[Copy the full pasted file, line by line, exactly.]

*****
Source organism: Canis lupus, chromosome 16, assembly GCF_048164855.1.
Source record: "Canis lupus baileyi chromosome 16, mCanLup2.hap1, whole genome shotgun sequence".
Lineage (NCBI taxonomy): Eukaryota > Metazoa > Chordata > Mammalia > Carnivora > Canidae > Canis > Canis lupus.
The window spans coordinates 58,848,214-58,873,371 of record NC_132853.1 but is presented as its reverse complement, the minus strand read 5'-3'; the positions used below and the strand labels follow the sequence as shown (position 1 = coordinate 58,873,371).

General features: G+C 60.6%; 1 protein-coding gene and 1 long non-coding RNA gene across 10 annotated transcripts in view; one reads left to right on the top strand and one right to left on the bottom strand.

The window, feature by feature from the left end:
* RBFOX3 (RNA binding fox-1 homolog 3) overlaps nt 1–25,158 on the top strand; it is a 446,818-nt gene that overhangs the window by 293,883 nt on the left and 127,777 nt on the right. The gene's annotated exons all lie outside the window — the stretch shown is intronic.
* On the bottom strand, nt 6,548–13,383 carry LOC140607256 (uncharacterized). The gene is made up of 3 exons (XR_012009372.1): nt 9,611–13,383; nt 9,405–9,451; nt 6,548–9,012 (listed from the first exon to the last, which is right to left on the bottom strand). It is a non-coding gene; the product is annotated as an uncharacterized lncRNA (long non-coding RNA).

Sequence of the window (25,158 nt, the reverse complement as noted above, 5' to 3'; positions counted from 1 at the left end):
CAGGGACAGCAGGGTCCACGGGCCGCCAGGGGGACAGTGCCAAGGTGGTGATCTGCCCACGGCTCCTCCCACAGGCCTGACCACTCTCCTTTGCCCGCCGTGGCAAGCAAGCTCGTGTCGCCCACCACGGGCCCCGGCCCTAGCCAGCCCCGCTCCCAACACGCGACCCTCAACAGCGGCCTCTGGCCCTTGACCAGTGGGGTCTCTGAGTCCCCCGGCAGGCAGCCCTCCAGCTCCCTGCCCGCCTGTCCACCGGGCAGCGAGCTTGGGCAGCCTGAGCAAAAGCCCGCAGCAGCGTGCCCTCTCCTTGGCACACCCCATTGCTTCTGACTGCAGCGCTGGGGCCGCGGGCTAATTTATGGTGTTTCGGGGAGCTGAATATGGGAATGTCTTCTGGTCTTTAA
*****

Source organism: Canis lupus, chromosome 16, assembly GCF_048164855.1.
Source record: "Canis lupus baileyi chromosome 16, mCanLup2.hap1, whole genome shotgun sequence".
Lineage (NCBI taxonomy): Eukaryota > Metazoa > Chordata > Mammalia > Carnivora > Canidae > Canis > Canis lupus.
The window spans coordinates 58,848,214-58,873,371 of record NC_132853.1 but is presented as its reverse complement, the minus strand read 5'-3'; the positions used below and the strand labels follow the sequence as shown (position 1 = coordinate 58,873,371).

General features: G+C 60.6%; 1 protein-coding gene and 1 long non-coding RNA gene across 10 annotated transcripts in view; one reads left to right on the top strand and one right to left on the bottom strand.

The window, feature by feature from the left end:
* RBFOX3 (RNA binding fox-1 homolog 3) overlaps nt 1–25,158 on the top strand; it is a 446,818-nt gene that overhangs the window by 293,883 nt on the left and 127,777 nt on the right. The gene's annotated exons all lie outside the window — the stretch shown is intronic.
* On the bottom strand, nt 6,548–13,383 carry LOC140607256 (uncharacterized). The gene is made up of 3 exons (XR_012009372.1): nt 9,611–13,383; nt 9,405–9,451; nt 6,548–9,012 (listed from the first exon to the last, which is right to left on the bottom strand). It is a non-coding gene; the product is annotated as an uncharacterized lncRNA (long non-coding RNA).

Sequence of the window (25,158 nt, the reverse complement as noted above, 5' to 3'; positions counted from 1 at the left end):
CAGGGACAGCAGGGTCCACGGGCCGCCAGGGGGACAGTGCCAAGGTGGTGATCTGCCCACGGCTCCTCCCACAGGCCTGACCACTCTCCTTTGCCCGCCGTGGCAAGCAAGCTCGTGTCGCCCACCACGGGCCCCGGCCCTAGCCAGCCCCGCTCCCAACACGCGACCCTCAACAGCGGCCTCTGGCCCTTGACCAGTGGGGTCTCTGAGTCCCCCGGCAGGCAGCCCTCCAGCTCCCTGCCCGCCTGTCCACCGGGCAGCGAGCTTGGGCAGCCTGAGCAAAAGCCCGCAGCAGCGTGCCCTCTCCTTGGCACACCCCATTGCTTCTGACTGCAGCGCTGGGGCCGCGGGCTAATTTATGGTGTTTCGGGGAGCTGAATATGGGAATGTCTTCTGGTCTTTAA